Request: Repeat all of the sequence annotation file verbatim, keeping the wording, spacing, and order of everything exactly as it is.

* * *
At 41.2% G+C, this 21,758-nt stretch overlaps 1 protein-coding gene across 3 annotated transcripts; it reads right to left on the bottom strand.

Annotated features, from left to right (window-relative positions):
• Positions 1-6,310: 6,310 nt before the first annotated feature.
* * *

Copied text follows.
At 41.2% G+C, this 21,758-nt stretch overlaps 1 protein-coding gene across 3 annotated transcripts; it reads right to left on the bottom strand.

Annotated features, from left to right (window-relative positions):
• Positions 1-6,310: 6,310 nt before the first annotated feature.